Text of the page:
Skip to content

    Asthma Health Center

    Select An Article

    Keeping an Asthma Diary

    Font Size
    A
    A
    A

    By monitoring the severity of your asthma symptoms using a peak flow meter and practicing self-management using peak flow zones, you can live an active life free of asthma symptoms.

    Another component of this self-management is an asthma diary. Keeping a daily asthma diary can help you monitor asthma triggers and asthma medications. The asthma diary is used to:

    Recommended Related to Asthma

    Spring Asthma

    Spring. After a long, cold winter, most of us look forward to rising temperatures and blooming plants. But if you have asthma, allergies, or both (as about 50% of people with asthma do), the pollen that comes with the season can take a toll. Pollen allergies can trigger your asthma. “Seasonal pollens in the spring can result in airway inflammation and worsen underlying asthma,” says Joyce Rabbat, MD, an assistant professor at Loyola Medicine. “We see a large jump in asthma-related emergency...

    Read the Spring Asthma article > >

    Recording this information will help you recognize asthma attacks and head them off before you become seriously ill. Your doctor will also use this diary to evaluate how well your asthma action plan is working.

    How Do I Keep a Daily Asthma Diary?

    To keep a daily asthma diary, start by printing out a copy of an asthma action plan. We have a blank asthma action plan in this guide.

    Next, determine and record your asthma zones. Place this information in your asthma diary so you can refer to it easily.

    Each day:

    • Fill in the date.
    • Measure PEFs using a peak flow meter, and record the readings in your diary. Be sure to measure PEF before taking your daily asthma medications.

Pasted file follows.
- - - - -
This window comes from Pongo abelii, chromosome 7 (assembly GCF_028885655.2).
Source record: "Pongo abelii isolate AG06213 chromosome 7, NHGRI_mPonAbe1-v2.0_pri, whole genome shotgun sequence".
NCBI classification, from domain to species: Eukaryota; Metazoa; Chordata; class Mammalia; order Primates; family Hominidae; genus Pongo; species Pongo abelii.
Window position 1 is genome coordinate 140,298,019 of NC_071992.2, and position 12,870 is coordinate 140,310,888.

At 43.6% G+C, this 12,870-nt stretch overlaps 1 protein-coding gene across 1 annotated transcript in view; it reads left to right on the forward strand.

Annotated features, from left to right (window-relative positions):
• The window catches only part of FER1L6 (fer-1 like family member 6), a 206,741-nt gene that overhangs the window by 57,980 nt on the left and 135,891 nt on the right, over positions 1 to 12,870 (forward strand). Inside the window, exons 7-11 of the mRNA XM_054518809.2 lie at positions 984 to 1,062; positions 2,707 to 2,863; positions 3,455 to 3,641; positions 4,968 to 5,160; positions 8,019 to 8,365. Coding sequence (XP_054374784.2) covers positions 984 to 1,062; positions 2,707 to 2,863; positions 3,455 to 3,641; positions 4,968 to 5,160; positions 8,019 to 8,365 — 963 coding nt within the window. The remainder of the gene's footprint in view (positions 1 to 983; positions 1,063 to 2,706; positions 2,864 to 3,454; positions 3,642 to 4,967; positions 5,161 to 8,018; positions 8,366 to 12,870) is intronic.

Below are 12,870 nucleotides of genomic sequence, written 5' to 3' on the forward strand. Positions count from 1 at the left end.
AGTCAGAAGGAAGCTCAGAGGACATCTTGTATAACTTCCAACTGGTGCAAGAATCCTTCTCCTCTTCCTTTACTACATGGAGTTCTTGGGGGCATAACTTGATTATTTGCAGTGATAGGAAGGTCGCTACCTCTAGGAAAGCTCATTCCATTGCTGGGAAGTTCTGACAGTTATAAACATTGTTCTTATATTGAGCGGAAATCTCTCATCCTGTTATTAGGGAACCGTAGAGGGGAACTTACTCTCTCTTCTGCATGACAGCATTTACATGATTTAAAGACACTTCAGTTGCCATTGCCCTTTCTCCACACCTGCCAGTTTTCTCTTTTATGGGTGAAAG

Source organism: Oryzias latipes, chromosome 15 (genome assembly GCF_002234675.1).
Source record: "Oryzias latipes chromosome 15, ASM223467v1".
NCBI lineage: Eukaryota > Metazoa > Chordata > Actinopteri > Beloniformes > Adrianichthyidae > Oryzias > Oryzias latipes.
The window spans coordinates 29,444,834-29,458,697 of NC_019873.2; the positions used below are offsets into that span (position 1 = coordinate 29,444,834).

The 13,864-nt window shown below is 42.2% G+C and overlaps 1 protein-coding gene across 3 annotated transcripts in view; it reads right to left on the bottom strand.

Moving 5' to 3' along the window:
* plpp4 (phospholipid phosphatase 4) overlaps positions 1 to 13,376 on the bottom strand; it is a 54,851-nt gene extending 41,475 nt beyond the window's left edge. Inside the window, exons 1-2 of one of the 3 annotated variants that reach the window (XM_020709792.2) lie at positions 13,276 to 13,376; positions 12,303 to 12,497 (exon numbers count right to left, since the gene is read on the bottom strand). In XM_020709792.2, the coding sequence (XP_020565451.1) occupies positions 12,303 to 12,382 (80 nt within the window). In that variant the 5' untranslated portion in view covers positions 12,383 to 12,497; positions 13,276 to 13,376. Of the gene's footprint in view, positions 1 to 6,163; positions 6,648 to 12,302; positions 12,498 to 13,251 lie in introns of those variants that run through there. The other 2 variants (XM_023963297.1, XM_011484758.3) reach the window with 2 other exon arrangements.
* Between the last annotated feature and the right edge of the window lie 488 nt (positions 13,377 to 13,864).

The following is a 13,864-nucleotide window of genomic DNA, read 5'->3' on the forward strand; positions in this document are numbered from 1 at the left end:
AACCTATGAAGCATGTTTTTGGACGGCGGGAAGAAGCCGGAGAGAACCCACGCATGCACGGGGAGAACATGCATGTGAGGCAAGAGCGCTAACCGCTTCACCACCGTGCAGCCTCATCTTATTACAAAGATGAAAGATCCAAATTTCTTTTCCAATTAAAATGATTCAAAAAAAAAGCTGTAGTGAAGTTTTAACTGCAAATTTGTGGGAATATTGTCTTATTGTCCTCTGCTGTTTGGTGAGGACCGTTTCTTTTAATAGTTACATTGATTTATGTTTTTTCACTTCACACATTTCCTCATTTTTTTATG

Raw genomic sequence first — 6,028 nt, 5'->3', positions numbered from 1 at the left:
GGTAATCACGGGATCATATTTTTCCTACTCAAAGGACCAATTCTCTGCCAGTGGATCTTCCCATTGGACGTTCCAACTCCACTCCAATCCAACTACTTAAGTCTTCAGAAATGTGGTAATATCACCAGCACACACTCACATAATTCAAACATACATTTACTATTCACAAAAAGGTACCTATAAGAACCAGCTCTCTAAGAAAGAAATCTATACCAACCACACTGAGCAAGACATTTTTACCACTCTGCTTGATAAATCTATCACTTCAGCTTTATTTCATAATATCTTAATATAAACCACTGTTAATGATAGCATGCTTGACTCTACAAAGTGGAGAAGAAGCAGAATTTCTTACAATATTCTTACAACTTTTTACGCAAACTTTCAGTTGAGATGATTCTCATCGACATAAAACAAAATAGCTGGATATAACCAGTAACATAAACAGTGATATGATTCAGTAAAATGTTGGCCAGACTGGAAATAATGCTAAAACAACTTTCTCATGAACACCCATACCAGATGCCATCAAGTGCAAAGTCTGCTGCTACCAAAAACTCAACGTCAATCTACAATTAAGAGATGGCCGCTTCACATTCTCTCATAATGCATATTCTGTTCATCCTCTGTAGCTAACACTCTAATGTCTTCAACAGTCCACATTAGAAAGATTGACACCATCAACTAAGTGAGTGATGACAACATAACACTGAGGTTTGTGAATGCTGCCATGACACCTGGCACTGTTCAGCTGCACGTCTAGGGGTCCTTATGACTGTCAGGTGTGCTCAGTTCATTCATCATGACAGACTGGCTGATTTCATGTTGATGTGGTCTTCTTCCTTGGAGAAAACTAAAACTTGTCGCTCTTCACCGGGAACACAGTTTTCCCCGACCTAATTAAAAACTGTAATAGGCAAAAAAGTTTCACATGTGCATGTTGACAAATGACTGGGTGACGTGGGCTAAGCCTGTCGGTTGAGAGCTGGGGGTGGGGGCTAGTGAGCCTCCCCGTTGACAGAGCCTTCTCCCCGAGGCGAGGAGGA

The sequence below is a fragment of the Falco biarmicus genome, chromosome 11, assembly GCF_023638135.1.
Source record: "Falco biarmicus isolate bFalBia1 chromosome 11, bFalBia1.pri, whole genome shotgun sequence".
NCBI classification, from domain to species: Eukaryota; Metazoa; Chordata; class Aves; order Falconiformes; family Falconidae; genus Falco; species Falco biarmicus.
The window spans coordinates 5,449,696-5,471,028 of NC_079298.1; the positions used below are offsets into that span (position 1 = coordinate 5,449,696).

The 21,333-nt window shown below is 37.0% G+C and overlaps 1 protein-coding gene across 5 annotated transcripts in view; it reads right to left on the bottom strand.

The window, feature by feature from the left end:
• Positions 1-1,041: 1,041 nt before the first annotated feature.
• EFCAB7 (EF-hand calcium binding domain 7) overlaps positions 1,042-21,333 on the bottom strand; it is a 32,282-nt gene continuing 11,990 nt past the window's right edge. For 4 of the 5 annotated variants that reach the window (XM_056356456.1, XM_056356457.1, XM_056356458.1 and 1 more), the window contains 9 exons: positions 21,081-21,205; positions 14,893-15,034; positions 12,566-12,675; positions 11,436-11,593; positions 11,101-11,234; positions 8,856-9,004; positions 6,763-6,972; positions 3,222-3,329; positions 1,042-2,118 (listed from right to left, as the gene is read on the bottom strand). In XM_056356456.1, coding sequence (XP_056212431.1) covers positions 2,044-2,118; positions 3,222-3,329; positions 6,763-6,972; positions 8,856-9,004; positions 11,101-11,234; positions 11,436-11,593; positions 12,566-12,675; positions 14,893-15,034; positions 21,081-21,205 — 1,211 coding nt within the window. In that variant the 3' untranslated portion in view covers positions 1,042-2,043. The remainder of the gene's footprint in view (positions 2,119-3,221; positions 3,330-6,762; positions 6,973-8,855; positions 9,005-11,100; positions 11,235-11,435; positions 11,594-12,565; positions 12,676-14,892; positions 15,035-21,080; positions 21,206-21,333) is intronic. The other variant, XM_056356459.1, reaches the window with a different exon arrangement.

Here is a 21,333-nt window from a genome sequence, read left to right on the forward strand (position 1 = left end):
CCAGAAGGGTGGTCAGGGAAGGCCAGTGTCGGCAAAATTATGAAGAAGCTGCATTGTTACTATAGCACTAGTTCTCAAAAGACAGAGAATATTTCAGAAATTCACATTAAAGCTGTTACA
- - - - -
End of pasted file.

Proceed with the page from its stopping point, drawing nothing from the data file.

• Compare your PEF readings to your asthma zones.
    • If the highest PEF reading is less than 80% of your personal best, you must follow the instructions given by your health care provider in your asthma action plan. Also remember to check PEFs more frequently that day, including an evening PEF.
    • Fill in the total number of puffs of the short-acting beta 2-agonist (your rescue or quick-acting inhaler) used over the past 24 hours.
    • Rate any asthma symptoms you had during the day.

    Remember to take the asthma diary to each doctor visit so your doctor can assess how well your asthma treatment plan is working.

    WebMD Medical Reference

    Reviewed by Carol DerSarkissian on April 28, 2016
    Next Article:

    When Is Your Asthma Worse?

    When Is Your Asthma Worse?

    Take the WebMD Asthma assessment to get Personalized Action Plan

    Start Now

    Today on WebMD

    Lung and bronchial tube graphic
    5 common triggers.
    group jogging in park
    Should you avoid fitness activities?
     
    asthma inhaler
    Learn about your options.
    man feeling faint
    What’s the difference?
     
    Madison Wisconsin Capitol
    Slideshow
    woman wearing cpap mask
    Article
     
    red wine pouring into glass
    Slideshow
    Woman holding inhaler
    Quiz
     
    Man outdoors coughing
    Article
    Lung and bronchial tube graphic
    Article
     
    10 Worst Asthma Cities
    Slideshow
    runner
    Article